Stan Getz (with Bob Brookmeyer): Rustic Hop


Rustic Hop


Stan Getz (tenor sax) and Bob Brookmeyer (valve trombone)


Stan Getz and the Cool Sounds (Verve MGV 8200)

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Stan Getz (tenor sax), Bob Brookmeyer (valve trombone), John Williams (piano), Bill Crow (bass), Al Levitt (drums).

Composed by Bob Brookmeyer


Recorded: New York, May 16, 1953


Rating: 94/100 (learn more)

In the mid-1980s, Stan Getz helped raise money for his own salary as artist-in-residence at Stanford University by giving one concert per quarter. He brought in a host of guest artists for these events, including Bob Brookmeyer, who showed up on campus to meet students, rehearse the campus jazz band (I still recall him exhorting the horns to play with more energy—repeating the advice "make BIG mistakes" as though it were some strange mantra from a new religion), and then pair up with Getz for a concert in Dinkelspiel Auditorium.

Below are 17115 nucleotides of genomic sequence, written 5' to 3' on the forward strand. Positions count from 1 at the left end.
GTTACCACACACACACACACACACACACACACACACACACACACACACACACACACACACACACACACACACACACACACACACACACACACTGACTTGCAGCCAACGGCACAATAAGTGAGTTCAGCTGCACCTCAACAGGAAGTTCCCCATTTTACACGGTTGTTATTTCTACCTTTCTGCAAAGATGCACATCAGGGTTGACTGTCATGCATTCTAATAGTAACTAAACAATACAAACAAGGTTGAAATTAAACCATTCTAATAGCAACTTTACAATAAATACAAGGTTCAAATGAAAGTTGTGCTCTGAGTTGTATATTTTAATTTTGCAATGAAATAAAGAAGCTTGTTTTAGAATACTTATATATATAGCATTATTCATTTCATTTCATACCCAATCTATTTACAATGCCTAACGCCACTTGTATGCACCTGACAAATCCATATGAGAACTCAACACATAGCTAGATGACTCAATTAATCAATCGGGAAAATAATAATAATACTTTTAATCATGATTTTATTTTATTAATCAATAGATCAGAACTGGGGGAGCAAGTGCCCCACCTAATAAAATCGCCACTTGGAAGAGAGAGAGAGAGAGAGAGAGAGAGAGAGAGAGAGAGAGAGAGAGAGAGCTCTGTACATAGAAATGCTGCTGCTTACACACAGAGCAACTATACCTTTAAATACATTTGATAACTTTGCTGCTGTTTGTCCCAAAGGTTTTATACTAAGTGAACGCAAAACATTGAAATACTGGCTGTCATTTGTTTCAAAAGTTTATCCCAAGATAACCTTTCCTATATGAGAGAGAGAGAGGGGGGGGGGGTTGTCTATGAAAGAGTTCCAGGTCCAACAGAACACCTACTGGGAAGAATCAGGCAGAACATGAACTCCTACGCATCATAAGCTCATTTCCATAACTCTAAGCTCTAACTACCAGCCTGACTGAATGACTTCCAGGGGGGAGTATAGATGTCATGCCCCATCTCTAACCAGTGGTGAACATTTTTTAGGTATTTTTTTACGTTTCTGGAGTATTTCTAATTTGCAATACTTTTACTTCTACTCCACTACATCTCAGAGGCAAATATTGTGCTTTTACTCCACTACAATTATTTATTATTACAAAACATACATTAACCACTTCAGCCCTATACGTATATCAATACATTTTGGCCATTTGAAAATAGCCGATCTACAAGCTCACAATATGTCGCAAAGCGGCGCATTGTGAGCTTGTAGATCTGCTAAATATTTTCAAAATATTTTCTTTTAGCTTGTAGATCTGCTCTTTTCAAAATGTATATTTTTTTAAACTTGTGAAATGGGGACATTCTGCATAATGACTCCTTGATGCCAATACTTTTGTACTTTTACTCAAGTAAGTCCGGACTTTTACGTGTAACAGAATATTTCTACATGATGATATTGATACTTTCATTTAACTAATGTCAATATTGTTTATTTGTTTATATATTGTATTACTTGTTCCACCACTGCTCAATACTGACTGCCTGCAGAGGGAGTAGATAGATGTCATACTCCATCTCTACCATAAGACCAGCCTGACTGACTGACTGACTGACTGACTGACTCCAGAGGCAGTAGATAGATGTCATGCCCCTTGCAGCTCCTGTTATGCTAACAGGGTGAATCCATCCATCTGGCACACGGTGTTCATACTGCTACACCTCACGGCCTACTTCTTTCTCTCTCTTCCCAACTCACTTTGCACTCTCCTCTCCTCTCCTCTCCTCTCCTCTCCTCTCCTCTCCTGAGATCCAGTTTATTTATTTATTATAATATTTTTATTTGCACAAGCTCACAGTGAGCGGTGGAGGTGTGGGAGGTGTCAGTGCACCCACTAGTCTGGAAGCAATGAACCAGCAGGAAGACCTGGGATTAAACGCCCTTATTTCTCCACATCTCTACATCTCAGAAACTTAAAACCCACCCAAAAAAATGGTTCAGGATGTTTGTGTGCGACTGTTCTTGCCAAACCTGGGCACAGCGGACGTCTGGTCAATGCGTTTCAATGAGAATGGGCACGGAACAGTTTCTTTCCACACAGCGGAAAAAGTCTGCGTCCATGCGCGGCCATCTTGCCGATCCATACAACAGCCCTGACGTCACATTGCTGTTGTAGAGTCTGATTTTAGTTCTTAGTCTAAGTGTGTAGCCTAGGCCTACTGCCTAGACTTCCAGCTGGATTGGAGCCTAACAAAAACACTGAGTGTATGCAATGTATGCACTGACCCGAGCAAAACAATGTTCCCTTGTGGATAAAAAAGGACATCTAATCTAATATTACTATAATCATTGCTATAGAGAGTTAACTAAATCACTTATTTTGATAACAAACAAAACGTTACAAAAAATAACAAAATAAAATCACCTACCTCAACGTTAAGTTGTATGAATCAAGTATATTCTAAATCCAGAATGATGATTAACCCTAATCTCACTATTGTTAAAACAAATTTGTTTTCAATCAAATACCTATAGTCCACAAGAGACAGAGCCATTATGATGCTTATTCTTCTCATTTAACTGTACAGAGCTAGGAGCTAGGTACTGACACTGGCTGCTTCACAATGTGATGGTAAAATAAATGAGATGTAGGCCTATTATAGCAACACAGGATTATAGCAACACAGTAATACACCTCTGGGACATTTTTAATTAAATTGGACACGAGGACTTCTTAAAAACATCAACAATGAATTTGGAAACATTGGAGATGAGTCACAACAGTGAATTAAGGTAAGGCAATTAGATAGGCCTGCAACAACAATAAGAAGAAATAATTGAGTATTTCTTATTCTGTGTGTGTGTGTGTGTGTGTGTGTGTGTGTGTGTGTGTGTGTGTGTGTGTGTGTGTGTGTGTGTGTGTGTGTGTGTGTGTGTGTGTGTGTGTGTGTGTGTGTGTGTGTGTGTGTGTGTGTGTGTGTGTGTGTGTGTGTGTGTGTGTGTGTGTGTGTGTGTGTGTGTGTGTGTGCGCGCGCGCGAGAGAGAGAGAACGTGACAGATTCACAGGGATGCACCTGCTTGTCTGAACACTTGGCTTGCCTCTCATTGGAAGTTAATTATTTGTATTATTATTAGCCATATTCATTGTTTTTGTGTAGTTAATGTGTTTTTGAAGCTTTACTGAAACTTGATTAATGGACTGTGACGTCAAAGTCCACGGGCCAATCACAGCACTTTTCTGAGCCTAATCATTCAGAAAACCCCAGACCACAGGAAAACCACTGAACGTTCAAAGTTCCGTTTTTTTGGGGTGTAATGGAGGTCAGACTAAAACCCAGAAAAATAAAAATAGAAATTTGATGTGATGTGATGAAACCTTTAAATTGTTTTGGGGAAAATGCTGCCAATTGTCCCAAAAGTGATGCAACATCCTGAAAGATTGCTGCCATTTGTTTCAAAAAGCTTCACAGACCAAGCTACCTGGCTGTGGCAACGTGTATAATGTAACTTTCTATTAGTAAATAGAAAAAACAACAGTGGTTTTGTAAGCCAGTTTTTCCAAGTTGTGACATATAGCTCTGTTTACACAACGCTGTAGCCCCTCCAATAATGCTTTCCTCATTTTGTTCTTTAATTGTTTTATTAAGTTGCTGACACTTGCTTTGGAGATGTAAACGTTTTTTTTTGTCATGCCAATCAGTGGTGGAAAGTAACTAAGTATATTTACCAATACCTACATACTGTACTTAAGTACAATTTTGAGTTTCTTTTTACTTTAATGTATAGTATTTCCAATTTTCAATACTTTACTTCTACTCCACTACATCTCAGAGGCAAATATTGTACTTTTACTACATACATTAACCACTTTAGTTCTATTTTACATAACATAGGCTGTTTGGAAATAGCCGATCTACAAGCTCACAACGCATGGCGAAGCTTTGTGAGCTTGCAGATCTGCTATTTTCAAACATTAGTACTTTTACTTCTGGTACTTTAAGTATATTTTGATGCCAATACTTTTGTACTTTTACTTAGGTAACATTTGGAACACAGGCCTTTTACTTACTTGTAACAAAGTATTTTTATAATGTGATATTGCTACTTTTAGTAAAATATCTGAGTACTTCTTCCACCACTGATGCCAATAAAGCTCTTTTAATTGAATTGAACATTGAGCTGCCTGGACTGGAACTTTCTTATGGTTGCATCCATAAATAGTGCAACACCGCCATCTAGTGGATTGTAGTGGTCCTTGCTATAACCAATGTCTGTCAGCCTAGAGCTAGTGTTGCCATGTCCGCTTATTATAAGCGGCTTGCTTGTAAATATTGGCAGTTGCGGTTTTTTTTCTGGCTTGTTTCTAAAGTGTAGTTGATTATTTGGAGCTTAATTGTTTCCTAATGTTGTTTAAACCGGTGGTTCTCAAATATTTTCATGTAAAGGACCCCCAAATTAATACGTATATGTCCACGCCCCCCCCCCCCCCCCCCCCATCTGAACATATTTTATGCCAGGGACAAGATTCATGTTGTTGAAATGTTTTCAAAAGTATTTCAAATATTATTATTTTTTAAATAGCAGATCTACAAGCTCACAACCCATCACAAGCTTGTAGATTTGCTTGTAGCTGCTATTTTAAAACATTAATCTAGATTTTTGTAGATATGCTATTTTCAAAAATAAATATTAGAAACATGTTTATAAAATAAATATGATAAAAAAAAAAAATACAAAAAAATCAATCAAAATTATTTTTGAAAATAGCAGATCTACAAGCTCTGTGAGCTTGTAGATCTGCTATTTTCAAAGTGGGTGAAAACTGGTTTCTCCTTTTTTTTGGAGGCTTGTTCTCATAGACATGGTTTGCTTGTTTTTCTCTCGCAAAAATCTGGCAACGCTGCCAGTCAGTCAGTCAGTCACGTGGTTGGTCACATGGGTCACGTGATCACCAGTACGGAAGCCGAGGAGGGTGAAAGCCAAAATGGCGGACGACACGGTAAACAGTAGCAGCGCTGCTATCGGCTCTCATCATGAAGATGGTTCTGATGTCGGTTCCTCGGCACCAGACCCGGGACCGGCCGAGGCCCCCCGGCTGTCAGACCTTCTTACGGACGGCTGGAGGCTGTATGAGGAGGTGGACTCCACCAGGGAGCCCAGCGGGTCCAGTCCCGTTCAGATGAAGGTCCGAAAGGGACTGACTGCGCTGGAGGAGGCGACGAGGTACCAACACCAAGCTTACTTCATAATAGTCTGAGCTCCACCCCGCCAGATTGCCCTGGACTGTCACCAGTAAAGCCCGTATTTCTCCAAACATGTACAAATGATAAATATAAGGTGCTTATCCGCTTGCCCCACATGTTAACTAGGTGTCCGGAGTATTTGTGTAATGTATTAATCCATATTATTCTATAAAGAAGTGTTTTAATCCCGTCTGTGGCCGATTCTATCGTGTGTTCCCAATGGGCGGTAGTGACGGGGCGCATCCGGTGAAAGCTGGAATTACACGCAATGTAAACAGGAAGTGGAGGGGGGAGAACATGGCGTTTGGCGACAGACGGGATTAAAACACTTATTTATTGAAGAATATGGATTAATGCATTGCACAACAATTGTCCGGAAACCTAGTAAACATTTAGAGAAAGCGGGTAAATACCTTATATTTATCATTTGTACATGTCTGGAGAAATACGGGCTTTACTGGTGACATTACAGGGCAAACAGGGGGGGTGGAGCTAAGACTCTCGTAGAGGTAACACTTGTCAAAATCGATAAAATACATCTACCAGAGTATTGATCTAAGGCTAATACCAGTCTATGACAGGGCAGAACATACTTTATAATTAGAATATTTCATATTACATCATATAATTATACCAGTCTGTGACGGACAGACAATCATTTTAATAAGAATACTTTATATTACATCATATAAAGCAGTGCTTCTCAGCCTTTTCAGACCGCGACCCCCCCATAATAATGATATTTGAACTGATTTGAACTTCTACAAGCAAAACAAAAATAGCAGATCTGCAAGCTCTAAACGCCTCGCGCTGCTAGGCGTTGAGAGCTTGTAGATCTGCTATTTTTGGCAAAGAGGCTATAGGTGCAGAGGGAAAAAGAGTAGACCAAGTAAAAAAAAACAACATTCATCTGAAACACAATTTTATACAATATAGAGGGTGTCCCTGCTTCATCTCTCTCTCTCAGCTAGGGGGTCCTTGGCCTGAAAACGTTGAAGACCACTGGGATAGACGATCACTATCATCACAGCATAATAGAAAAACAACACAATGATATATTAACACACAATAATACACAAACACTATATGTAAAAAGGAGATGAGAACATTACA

For their gig, Stan and Bob played a number of charts they had recorded more than thirty years earlier. After the performance, I expressed my surprise to Brookmeyer that Stan played all the compositions, some of them quite intricate, without looking at any music. After all, Getz had recorded these charts before I was born, and the Stanford concert was a one-time event—yet Getz dug into these pieces as though they were on his set list every night. Brookmeyer shrugged his shoulders and commented "Well, that's Stan Getz."

The Brookmeyer partnership was just one of many musical relationships for Getz during the mid-1950s. The Cool Sounds album finds him in five different line-ups. But the interplay with the valve trombonist is especially effective. The chemistry between Getz and Brookmeyer is in the same league as those other ultra-cool period pairings: Mulligan & Baker, Marsh & Konitz, Sims & Cohn, heck maybe even Bogart and Bacall. Hear Getz riffing behind Brookmeyer's solo, then starting his own improvisation with a variant of the same riff before launching into a slick, thematically-cohesive workout over the changes. Getz was a master at these medium-up tempos, and knew better than any tenorist of his generation how to be hot and sweet at the same time. I can't find much rusticity in this "Rustic Hop"—which sounds to me more like a joyride in city traffic—but it does keep hopping for the duration. A stirring example of a band that could have been far more influential if it had stayed together longer.

Reviewer: Ted Gioia

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